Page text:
What’s in your food? Clear Labs nabs $6.5M to help the food industry find out

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Credit: IBM

While a large portion of people in the U.S. may have a fascination with the quality of food that goes into their bodies, the process for testing that food is pretty inefficient, costly, and hasn’t changed much in decades.

“Traditional food testing methods require you to know what it is you’re looking for prior to testing,” and is limited to one component per test, Clear Labs CEO Sasan Amini told me in an interview. Because of this, he said, much of the food industry only performs tests on food as a reactionary method.

That’s something his company Clear Labs aims to fix with its Clear View molecular food testing technology, which launched in beta recently. The tech can take a single sample of food and provide an analysis on all ingredients, accuracy of those ingredients, and of course the quality of the food itself. The company told me Clear View uses genomic sequencing and analysis, which is the same tech used in clinical trials to personalize cancer treatments.

While that tidbit is interesting, I don’t know how relevant it is to Clear Labs ability to make money. That didn’t stop the startup from closing a $6.5 million round of funding today, led by Khosla Ventures and Felicis Ventures. Also, the startup does have a promising business strategy, which includes focusing less on safety testing for bacteria and other harmful substances while targeting large consumer food brands and companies.

Since Clear View can give you a breakdown of everything that’s in a particular type of food, Amini said he sees a bright future getting the marketing departments to rally in support of testing a whole line of products to improve sales. One example he gave would be a well-known food brand doing analysis on all existing lines of products to find out which naturally do not contain gluten. Theoretically, this data could be used to form a whole new line of gluten-free products without spending much more than packaging design and advertising.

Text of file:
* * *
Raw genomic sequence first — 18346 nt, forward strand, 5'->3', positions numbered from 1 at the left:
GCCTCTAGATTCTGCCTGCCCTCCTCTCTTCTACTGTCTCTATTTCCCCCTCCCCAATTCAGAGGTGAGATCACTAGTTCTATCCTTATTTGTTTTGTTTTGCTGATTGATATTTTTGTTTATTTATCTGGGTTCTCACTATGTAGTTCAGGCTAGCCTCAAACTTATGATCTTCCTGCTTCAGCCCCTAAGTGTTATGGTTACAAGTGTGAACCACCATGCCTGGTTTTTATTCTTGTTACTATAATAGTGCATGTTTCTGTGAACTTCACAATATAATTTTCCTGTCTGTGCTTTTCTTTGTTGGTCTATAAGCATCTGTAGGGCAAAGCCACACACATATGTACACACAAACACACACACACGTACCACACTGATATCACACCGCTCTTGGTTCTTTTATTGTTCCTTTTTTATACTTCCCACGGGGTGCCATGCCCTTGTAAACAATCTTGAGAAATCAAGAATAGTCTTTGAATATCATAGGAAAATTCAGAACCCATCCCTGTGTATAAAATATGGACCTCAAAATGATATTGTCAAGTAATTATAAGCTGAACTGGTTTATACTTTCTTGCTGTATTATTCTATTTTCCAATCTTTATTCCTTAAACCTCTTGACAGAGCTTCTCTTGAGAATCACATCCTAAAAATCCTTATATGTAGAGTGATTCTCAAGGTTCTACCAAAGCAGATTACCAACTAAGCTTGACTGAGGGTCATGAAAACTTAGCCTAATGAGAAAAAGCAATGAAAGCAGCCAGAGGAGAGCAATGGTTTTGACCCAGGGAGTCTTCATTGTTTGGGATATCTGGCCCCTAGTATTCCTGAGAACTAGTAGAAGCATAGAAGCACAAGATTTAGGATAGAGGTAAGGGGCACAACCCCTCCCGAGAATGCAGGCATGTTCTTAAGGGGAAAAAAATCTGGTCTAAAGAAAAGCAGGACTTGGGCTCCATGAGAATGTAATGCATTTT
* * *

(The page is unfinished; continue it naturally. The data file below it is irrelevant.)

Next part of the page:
Additionally, Clear Labs provides its clients with access to a database of food analysis to help them make decisions about the food they produce. You won’t be able to check out individual competitors products, as all the data is anonymized and reinterpreted into useful stats by the Clear Labs team.

Amini said Clear Labs plans to launch the full version of its food analytics and database platform in the first half of 2016.

 

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alvin baker

This is great news. I hope they really do mean “everything”….so much residue of pesticides, packaging preservatives and PCBs and other plastics, and just so much crap isn’t on food labels. For example, almost all canned food contains carcinogenic plastics from the way the cans are usually treated. It really just goes on and on…and most of it isn’t required to be (or even could be probably) labelled… A company than can guarantee at least cleaner food would be a great boon for grocery stores like Whole Foods, Trader Joes, as well as any company that cares at all about their customers. I hope this is as good as they are claiming.

Another source of toxics are the cleaning products used in big factories, in cleaning tanker trucks and the like, and so on…there is just a load of chemicals in most food. One could go on all day about the crap that gets into food these days.

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